Saturday, April 14, 2007

LET'S TALK ABOUT CIVIL DISCOURSE

NEXT STEP. Here's what the media watchdog organization that initially (April 4) red-flagged Don Imus' racist and sexist statement have now suggested. David Brock, President of Media Matters for America, writes on their website:

"I applaud CBS for listening to reason and canceling Imus in the Morning. Viewers and listeners sent the clear message that they would no longer tolerate bigotry on America's airwaves. It is our hope that this incident will begin a broader conversation about the responsibility that news corporations, journalists, and media figures have to the American public. This is an opportunity for the media to truly raise the bar to a higher standard and return to the fundamentals of journalism."

AFTER DIALOGUE, A NEW STANDARD. This echoes my own earlier post here and on the New York Times website. No one wants a media witch hunt, but there should be a new standard for what is permissible and acceptable on the public airwaves set by the Federal Communications Commission. That FCC standard should be set only after a robust nationwide public dialogue.

OFFENSIVE WORDS AND LYRICS. Media Matters for America has documented repeated and numerous offensive statements and innuendos for major TV and nationally-heard radio personalities. Read a few for yourself to see the range and depth of the problem. To me, these are unacceptable. And these do not take in what occurs on local talk radio 24/7. Nor does it begin to address the offensive raunch in song lyrics. Along with unacceptable references to race, gender, and social role, I find the use of intimidation and threat of violence in discourse alarming.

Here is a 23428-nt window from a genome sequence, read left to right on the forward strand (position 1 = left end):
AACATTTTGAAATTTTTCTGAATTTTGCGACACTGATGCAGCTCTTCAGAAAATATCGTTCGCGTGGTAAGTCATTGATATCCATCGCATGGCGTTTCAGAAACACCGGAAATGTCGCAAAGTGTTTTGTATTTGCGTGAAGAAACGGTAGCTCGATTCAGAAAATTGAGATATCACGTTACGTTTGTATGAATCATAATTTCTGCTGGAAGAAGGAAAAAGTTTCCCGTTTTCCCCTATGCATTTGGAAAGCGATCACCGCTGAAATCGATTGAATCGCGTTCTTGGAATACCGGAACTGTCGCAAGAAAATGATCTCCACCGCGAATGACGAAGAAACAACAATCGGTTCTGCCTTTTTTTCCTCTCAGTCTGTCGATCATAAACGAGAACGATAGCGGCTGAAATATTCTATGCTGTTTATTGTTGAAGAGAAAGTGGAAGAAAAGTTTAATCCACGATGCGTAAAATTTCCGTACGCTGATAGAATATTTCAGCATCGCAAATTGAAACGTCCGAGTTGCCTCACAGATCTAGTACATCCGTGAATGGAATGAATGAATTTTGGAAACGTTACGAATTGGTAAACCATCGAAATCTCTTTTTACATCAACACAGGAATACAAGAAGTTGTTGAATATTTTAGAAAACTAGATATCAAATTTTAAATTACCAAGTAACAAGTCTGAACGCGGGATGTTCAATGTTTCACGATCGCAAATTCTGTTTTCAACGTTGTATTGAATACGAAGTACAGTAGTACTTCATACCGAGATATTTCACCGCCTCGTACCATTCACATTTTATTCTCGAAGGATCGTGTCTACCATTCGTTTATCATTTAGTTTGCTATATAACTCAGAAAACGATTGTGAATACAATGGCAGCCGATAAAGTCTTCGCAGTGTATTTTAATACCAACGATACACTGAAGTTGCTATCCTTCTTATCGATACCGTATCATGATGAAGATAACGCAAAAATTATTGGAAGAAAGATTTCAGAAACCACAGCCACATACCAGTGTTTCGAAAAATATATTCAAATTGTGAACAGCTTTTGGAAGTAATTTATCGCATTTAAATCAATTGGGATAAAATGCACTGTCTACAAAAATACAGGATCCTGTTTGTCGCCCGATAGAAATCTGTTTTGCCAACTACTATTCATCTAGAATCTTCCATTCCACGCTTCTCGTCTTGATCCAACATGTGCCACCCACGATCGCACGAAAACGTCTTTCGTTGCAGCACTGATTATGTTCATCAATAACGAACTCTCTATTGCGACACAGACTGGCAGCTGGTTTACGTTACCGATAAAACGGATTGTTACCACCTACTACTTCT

NO MORE EMPTY PROMISES. Tipper Gore was one leading voice to try to address offensive lyrics several years ago, only to have the industry big-wigs make empty promises they quickly abandoned or made meaningless. Well, it's time for a new discussion. This time the FCC, weakened as it is from seven years of a "hands-off, business knows best" administration, cannot let entertainment barons have the last laugh.

CIVIL, CIVIC, & SELF-SERVING JOURNALISM. Civil journalism is the least that Americans deserve. Civic journalism is what they should receive, but national entertainment conglomerates, cable and satellite corporates, and national news organizations have all but quashed the very idea of civic journalism. They insist on a broken sensationalist approach ("if it bleeds, it leads") that is driving many of us away from their media (and advertized merchandise) entirely. But if they will not engage in civic journalism, the least they can do is make whatever it is they offer civil.

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